Table of Content
What Is Thin Layer Chromatography?
Thin Layer Chromatography is a technique used to isolate non-volatile mixtures. The experiment is conducted on a sheet of aluminium foil, plastic, or glass which is coated with a thin layer of adsorbent material. The material usually used is aluminium oxide, cellulose, or silica gel.
On completion of the separation, each component appears as spots separated vertically. Each spot has a retention factor (Rf) expressed as:
Rf = dist. travelled by sample / dist. travelled by solvent
The factors affecting retardation factor are the solvent system, amount of material spotted, absorbent and temperature. TLC is one of the fastest, least expensive, simplest and easiest chromatography technique.
Thin Layer Chromatography Principle
Like other chromatographic techniques, thin-layer chromatography (TLC) depends on the separation principle. The separation relies on the relative affinity of compounds towards both the phases. The compounds in the mobile phase move over the surface of the stationary phase. The movement occurs in such a way that the compounds which have a higher affinity to the stationary phase move slowly while the other compounds travel fast. Therefore, the separation of the mixture is attained. On completion of the separation process, the individual components from the mixture appear as spots at respective levels on the plates. Their character and nature are identified by suitable detection techniques.
Thin Layer Chromatography Diagram
Thin Layer Chromatography Procedure
Before starting with the Thin Layer Chromatography Experiment, let us understand the different components required to conduct the procedure along with the phases involved.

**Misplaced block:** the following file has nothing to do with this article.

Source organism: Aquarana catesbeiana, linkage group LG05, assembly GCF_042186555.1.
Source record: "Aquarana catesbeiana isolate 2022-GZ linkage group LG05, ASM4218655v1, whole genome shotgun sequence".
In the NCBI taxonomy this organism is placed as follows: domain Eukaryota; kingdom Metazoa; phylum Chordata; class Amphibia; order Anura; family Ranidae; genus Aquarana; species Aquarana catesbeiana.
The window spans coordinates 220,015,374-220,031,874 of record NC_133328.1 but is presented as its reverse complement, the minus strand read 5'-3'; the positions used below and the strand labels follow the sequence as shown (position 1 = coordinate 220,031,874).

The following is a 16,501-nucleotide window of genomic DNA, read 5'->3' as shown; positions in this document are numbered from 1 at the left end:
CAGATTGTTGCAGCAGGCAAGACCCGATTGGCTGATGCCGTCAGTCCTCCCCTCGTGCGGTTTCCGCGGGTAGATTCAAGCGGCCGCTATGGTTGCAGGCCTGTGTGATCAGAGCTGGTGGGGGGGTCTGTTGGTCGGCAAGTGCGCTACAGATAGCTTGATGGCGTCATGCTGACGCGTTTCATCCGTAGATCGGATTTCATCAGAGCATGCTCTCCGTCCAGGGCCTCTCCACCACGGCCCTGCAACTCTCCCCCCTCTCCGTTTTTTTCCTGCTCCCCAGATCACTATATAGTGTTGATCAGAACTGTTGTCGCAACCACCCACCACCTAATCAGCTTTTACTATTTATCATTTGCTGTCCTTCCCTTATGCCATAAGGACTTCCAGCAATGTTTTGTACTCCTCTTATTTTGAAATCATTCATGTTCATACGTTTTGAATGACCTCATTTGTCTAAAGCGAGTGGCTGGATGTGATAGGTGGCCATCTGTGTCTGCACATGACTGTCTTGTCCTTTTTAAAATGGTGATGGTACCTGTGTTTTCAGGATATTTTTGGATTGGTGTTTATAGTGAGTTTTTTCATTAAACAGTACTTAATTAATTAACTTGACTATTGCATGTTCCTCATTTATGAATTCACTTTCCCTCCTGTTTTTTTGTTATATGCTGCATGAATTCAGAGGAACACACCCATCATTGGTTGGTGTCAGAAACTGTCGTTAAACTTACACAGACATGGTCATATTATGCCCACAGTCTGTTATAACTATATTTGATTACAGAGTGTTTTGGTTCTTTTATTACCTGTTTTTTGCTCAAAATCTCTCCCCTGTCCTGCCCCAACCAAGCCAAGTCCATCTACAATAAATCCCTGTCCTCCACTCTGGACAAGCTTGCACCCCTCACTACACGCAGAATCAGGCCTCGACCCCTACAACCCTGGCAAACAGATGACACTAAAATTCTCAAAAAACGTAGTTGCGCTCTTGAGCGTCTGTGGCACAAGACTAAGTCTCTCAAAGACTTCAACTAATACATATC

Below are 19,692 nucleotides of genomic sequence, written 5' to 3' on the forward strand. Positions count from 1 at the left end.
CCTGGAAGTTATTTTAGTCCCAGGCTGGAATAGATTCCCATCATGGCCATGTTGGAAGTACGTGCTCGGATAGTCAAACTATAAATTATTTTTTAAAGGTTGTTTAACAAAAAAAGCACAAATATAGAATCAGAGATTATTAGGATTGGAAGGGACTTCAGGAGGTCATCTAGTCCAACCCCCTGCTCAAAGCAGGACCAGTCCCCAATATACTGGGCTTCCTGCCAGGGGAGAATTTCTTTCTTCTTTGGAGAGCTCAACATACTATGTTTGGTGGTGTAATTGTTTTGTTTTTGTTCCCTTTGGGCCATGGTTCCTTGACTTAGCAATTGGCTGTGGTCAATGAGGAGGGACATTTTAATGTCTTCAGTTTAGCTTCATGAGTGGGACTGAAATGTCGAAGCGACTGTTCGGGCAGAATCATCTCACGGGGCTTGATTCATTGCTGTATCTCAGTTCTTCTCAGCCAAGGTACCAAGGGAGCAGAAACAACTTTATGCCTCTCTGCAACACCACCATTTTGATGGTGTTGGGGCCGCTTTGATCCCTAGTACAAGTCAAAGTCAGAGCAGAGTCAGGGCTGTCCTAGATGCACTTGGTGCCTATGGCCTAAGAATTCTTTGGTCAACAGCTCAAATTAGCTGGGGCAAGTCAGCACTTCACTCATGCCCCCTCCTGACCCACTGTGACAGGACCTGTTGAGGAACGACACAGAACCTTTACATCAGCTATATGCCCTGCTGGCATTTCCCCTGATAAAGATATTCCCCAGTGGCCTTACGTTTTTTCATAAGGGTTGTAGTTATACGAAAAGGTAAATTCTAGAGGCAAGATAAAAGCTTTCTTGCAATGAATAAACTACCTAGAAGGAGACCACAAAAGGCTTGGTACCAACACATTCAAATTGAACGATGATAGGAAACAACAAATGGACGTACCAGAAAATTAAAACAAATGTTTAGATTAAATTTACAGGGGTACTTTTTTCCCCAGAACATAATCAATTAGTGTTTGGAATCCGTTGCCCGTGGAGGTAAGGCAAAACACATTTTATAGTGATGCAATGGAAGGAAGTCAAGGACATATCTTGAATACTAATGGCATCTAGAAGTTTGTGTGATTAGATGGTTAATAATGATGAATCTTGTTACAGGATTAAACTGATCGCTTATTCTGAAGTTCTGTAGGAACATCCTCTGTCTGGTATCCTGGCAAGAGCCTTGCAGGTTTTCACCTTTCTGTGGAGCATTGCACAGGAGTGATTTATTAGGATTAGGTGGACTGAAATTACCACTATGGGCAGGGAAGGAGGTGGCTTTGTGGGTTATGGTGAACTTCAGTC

- Thin Layer Chromatography Plates – ready-made plates are used which are chemically inert and stable. The stationary phase is applied on its surface in the form of a thin layer. The stationary phase on the plate has a fine particle size and also has a uniform thickness.
- Thin Layer Chromatography Chamber – Chamber is used to develop plates. It is responsible to keep a steady environment inside which will help in developing spots. Also, it prevents the solvent evaporation and keeps the entire process dust-free.
- Thin Layer Chromatography Mobile phase – Mobile phase is the one that moves and consists of a solvent mixture or a solvent. This phase should be particulate-free. The higher the quality of purity the development of spots is better.
- Thin Layer Chromatography Filter Paper – It has to be placed inside the chamber. It is moistened in the mobile phase.
Thin Layer Chromatography Experiment
The stationary phase that is applied to the plate is made to dry and stabilize.
- To apply sample spots, thin marks are made at the bottom of the plate with the help of a pencil.
- Apply sample solutions to the marked spots.
- Pour the mobile phase into the TLC chamber and to maintain equal humidity, place a moistened filter paper in the mobile phase.